|Coordinates: 34°51′10″N 86°44′52″W / 34.85278°N 86.74778°WCoordinates: 34°51′10″N 86°44′52″W / 34.85278°N 86.74778°W|
|• Total||12.40 sq mi (32.11 km2)|
|• Land||12.33 sq mi (31.94 km2)|
|• Water||0.06 sq mi (0.16 km2)|
|Elevation||820 ft (250 m)|
|• Density||477.82/sq mi (184.49/km2)|
|Time zone||UTC-6 (Central (CST))|
|• Summer (DST)||UTC-5 (CDT)|
|GNIS feature ID||2402570|
Harvest is an unincorporated community and census-designated place (CDP) in the northwestern part of Madison County, Alabama, United States, and is included in the Huntsville-Decatur Combined Statistical Area. According to the 2020 U.S. Census, the population of the community is 5,893.
From the late 1800s through the early 1900s, Harvest saw growth and development resulting from the construction and operation of a rail line southward from Fayetteville, Tennessee. The Nashville, Chattanooga & St. Louis (NC&StL) Railway eventually acquired the rail line. In the early-to-mid-1900s, Harvest was centered around the railroad between the communities of Capshaw (the line's terminus) and Toney. Many early settlers in the Harvest area were from the Fayetteville area. In 1929, the NC&StL abandoned the line, pulled up the rails and transferred the right-of-way to the Madison County Highway Department with a quitclaim deed. Today, that roadbed is a two-lane roadway that continues to serve as a vital link in the modern day-to-day transportation network, and carries the appropriate name, “Old Railroad Bed Road.”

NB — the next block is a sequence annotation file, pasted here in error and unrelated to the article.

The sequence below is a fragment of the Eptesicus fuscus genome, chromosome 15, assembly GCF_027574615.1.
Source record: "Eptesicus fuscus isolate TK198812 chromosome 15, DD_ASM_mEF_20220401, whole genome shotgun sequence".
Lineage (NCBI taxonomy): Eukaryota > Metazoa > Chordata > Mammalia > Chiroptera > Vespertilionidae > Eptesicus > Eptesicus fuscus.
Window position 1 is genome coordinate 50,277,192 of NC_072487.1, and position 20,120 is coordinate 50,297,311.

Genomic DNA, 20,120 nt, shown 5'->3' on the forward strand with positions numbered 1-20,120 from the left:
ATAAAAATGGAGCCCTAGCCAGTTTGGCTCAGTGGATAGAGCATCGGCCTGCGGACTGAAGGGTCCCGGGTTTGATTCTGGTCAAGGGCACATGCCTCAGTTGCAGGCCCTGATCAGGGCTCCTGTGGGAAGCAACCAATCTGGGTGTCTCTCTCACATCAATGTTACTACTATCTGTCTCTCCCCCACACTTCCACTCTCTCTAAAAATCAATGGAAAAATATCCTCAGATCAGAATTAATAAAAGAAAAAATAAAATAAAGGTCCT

On April 3, 1974, during the 1974 Super Outbreak, two F5 tornadoes struck the community within 30 minutes of each other. Most of Harvest, primarily along the Old Railroad Bed Road area, and other nearby communities, including Tanner, was destroyed. Fifty people were killed by the tornadoes.
Harvest was hit by another violent tornado on May 18, 1995 that devastated the Anderson Hills subdivision. This F4 tornado killed one person.